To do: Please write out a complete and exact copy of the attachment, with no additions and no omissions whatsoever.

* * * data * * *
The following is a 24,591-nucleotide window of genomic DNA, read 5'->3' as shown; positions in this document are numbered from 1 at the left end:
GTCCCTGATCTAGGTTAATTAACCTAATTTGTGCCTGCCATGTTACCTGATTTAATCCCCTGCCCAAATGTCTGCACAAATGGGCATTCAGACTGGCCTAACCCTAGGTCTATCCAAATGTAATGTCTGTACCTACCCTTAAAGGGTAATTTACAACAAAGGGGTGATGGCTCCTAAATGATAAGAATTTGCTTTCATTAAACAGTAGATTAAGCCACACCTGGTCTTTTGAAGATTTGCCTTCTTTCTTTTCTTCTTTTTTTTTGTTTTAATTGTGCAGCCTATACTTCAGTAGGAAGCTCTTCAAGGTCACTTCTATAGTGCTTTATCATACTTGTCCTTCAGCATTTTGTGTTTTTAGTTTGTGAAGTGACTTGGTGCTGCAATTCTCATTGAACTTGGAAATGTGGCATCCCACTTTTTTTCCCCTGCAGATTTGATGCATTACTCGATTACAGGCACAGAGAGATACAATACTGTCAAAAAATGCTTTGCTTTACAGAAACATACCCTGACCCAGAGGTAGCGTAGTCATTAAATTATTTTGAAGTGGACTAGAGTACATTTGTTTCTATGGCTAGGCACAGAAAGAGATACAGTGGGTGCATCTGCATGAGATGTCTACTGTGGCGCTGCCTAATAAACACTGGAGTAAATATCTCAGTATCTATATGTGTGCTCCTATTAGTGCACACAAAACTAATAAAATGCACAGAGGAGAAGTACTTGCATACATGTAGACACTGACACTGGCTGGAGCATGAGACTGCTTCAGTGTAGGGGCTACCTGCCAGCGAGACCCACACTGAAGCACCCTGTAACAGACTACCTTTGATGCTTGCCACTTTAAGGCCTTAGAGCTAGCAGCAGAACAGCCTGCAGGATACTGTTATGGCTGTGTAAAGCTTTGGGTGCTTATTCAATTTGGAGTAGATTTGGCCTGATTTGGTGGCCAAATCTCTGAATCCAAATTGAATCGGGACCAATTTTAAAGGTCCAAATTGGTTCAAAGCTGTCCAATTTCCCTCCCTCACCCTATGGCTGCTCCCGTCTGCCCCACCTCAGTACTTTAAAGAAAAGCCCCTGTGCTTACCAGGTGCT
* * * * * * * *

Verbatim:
The following is a 24,591-nucleotide window of genomic DNA, read 5'->3' as shown; positions in this document are numbered from 1 at the left end:
GTCCCTGATCTAGGTTAATTAACCTAATTTGTGCCTGCCATGTTACCTGATTTAATCCCCTGCCCAAATGTCTGCACAAATGGGCATTCAGACTGGCCTAACCCTAGGTCTATCCAAATGTAATGTCTGTACCTACCCTTAAAGGGTAATTTACAACAAAGGGGTGATGGCTCCTAAATGATAAGAATTTGCTTTCATTAAACAGTAGATTAAGCCACACCTGGTCTTTTGAAGATTTGCCTTCTTTCTTTTCTTCTTTTTTTTTGTTTTAATTGTGCAGCCTATACTTCAGTAGGAAGCTCTTCAAGGTCACTTCTATAGTGCTTTATCATACTTGTCCTTCAGCATTTTGTGTTTTTAGTTTGTGAAGTGACTTGGTGCTGCAATTCTCATTGAACTTGGAAATGTGGCATCCCACTTTTTTTCCCCTGCAGATTTGATGCATTACTCGATTACAGGCACAGAGAGATACAATACTGTCAAAAAATGCTTTGCTTTACAGAAACATACCCTGACCCAGAGGTAGCGTAGTCATTAAATTATTTTGAAGTGGACTAGAGTACATTTGTTTCTATGGCTAGGCACAGAAAGAGATACAGTGGGTGCATCTGCATGAGATGTCTACTGTGGCGCTGCCTAATAAACACTGGAGTAAATATCTCAGTATCTATATGTGTGCTCCTATTAGTGCACACAAAACTAATAAAATGCACAGAGGAGAAGTACTTGCATACATGTAGACACTGACACTGGCTGGAGCATGAGACTGCTTCAGTGTAGGGGCTACCTGCCAGCGAGACCCACACTGAAGCACCCTGTAACAGACTACCTTTGATGCTTGCCACTTTAAGGCCTTAGAGCTAGCAGCAGAACAGCCTGCAGGATACTGTTATGGCTGTGTAAAGCTTTGGGTGCTTATTCAATTTGGAGTAGATTTGGCCTGATTTGGTGGCCAAATCTCTGAATCCAAATTGAATCGGGACCAATTTTAAAGGTCCAAATTGGTTCAAAGCTGTCCAATTTCCCTCCCTCACCCTATGGCTGCTCCCGTCTGCCCCACCTCAGTACTTTAAAGAAAAGCCCCTGTGCTTACCAGGTGCT